If food prices had risen as quickly, a pint of milk today would cost £2.43, a jar of coffee £20.22, and a chicken £47.50
Renting can be a dismal alternative. Not only are young people putting money into someone else’s pocket by renting, standard terms for a tenant is a 6 month short-term holding whereby the tenant can be evicted or have their rent hiked with six months notice. Moving frequently is fine if you’re single. But by the age of 37, many have young children in school.
Young people can’t afford to buy, so they don’t. In 1990, 51% of home-owners were under 34 years old. Now only 29% are.
Yet government reports argue the booming rental market was fuelled by young people ‘changing careers’ [presumably because they’re so indulgently indecisive] and preferring the ‘flexibility’ of renting.
To deal with this, the government has promised a ‘house building revolution’ and 155,000 built over the next four years.
However, Richard Capie of the Chartered Institute of Housing estimates 290,000 are needed a YEAR.
In the 1950s and 60s, house building was a national priority. When Harold Macmillan became Housing Minister, Churchill told him his success would ‘make or mar’ his career. He succeeded in building 300,000 a year, and went on to become Prime Minister.
The government isn’t serious about increasing the supply of houses, because the fall in house prices would be disastrous for all the boomers who’ve failed to save for their retirement. Who’s lazy and selfish now?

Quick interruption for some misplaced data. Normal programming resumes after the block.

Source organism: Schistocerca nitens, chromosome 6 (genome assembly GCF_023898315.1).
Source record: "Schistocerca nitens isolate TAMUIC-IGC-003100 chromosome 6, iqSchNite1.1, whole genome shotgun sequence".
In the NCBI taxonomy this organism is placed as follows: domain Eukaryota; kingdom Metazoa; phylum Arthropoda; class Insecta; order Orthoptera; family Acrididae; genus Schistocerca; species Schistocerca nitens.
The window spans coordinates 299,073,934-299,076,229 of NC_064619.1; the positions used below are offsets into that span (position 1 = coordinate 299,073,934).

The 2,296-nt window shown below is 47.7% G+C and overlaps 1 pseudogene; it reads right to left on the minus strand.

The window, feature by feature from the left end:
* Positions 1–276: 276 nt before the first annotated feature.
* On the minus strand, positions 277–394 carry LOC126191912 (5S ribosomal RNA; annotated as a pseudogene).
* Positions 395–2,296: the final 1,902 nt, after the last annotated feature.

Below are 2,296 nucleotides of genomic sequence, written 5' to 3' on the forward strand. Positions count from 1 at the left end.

Trust no-one over 45
Where does this leave us?
There are counter-arguments to the ‘generational war’ thesis. Advances in technology mean the next generation have some things better than those before (internet, gadgets and central heating), there are many more opportunities for women, our society is less racist and homophobic than it was before, and today half of youngsters go to university rather than a tiny elite.
In the conclusion, Shiv & Malik end by arguing the real problem is a chronic short-termism in British politics, not a deliberate plot by mum and dad to screw over the generation below them.
This seems sensible, but there is nevertheless a persistent generational bias in government policy. As the Institute of Economic Affairs point out, while the young have been hit by tuition fees, high house prices and cuts to unemployment benefits, pensioners have kept their free bus passes and TV licences, winter-fuel payments (even paid to millionaires), and had their pensions increased. It doesn’t seem surprising that just as the boomers are getting older, there is a sudden concern to make retirement comfortable.
The counter-arguments about central heating and more opportunities for women also miss the point that it is entirely normal for the succeeding generation to have some things better. That’s called progress. Boomers had better lives than their parents. The question is, have they passed on the same kind of generous inheritance they received to those that follow?
Back at University I actually argued for top-up fees on the basis that when half of young people don’t get 5 good GCSES I’d rather put the money into helping those younger, rather than subsidise the education of the most privileged 50% of the population. Needless to say, I’ve changed my mind.
What was so galling about the latest increases in tuition fees was how easy it was for the politicians to forget about students. It’s indicative of a politics built around the special interests of one section of the population, rather than the whole of society.